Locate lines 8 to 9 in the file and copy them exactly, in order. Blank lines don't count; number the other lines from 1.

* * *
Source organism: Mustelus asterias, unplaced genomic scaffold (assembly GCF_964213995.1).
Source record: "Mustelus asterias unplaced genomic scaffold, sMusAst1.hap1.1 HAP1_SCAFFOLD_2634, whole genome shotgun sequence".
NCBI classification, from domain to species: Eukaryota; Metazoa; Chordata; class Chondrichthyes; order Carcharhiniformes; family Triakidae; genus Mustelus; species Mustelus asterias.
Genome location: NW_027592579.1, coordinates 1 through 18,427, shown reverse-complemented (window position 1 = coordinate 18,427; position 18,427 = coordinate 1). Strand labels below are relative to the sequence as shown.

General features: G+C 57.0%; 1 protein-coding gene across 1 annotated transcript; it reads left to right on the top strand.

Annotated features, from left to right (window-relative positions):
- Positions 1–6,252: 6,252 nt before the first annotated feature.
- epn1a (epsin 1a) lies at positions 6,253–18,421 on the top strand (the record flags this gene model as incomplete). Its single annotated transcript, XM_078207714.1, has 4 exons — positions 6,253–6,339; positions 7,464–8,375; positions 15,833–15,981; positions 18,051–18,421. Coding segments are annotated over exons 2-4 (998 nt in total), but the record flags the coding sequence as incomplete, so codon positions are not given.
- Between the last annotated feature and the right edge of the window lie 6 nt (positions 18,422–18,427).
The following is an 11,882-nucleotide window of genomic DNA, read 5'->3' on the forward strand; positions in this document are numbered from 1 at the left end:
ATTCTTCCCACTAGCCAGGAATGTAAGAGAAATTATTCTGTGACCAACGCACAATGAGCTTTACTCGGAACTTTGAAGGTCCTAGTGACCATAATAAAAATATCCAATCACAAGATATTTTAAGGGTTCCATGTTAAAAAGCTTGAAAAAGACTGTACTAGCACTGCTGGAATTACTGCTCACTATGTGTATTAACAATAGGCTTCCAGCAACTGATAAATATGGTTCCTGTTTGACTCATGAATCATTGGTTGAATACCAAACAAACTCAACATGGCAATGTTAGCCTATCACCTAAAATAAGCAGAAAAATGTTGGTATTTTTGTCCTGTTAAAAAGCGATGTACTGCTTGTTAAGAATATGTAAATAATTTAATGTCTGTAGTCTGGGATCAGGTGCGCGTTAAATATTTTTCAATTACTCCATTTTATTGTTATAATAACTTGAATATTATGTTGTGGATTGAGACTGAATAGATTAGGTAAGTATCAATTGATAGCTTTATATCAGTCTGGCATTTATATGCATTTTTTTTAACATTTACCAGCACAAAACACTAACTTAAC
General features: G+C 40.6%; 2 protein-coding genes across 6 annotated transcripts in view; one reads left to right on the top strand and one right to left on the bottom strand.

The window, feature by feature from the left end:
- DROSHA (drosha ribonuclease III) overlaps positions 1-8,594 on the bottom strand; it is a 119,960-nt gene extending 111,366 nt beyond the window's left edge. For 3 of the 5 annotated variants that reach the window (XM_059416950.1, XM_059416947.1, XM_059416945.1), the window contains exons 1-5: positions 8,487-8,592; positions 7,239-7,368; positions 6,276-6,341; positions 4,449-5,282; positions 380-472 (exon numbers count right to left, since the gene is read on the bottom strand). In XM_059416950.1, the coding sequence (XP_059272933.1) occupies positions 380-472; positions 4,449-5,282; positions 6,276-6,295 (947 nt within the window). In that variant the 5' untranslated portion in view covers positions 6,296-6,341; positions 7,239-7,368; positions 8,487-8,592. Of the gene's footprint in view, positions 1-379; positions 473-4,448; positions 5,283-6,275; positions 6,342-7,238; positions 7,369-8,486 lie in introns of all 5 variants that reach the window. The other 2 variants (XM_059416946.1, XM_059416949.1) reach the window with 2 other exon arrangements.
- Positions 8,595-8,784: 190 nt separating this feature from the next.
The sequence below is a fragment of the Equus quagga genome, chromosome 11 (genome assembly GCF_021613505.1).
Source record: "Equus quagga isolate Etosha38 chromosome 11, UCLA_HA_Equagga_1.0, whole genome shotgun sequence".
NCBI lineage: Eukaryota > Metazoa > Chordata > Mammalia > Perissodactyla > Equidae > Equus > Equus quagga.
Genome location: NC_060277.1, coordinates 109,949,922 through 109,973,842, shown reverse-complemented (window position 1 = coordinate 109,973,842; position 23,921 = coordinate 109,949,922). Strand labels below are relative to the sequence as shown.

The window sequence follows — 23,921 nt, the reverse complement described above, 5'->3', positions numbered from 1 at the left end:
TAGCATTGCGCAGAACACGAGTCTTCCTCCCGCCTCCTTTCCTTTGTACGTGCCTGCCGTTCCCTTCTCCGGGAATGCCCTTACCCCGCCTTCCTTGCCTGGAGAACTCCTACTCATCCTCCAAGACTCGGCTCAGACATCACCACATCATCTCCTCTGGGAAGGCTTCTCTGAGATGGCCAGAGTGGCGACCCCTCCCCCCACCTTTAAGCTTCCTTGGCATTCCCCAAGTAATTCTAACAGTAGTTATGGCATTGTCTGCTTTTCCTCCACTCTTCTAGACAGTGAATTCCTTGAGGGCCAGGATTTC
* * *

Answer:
- epn1a (epsin 1a) lies at positions 6,253–18,421 on the top strand (the record flags this gene model as incomplete). Its single annotated transcript, XM_078207714.1, has 4 exons — positions 6,253–6,339; positions 7,464–8,375; positions 15,833–15,981; positions 18,051–18,421. Coding segments are annotated over exons 2-4 (998 nt in total), but the record flags the coding sequence as incomplete, so codon positions are not given.
- Between the last annotated feature and the right edge of the window lie 6 nt (positions 18,422–18,427).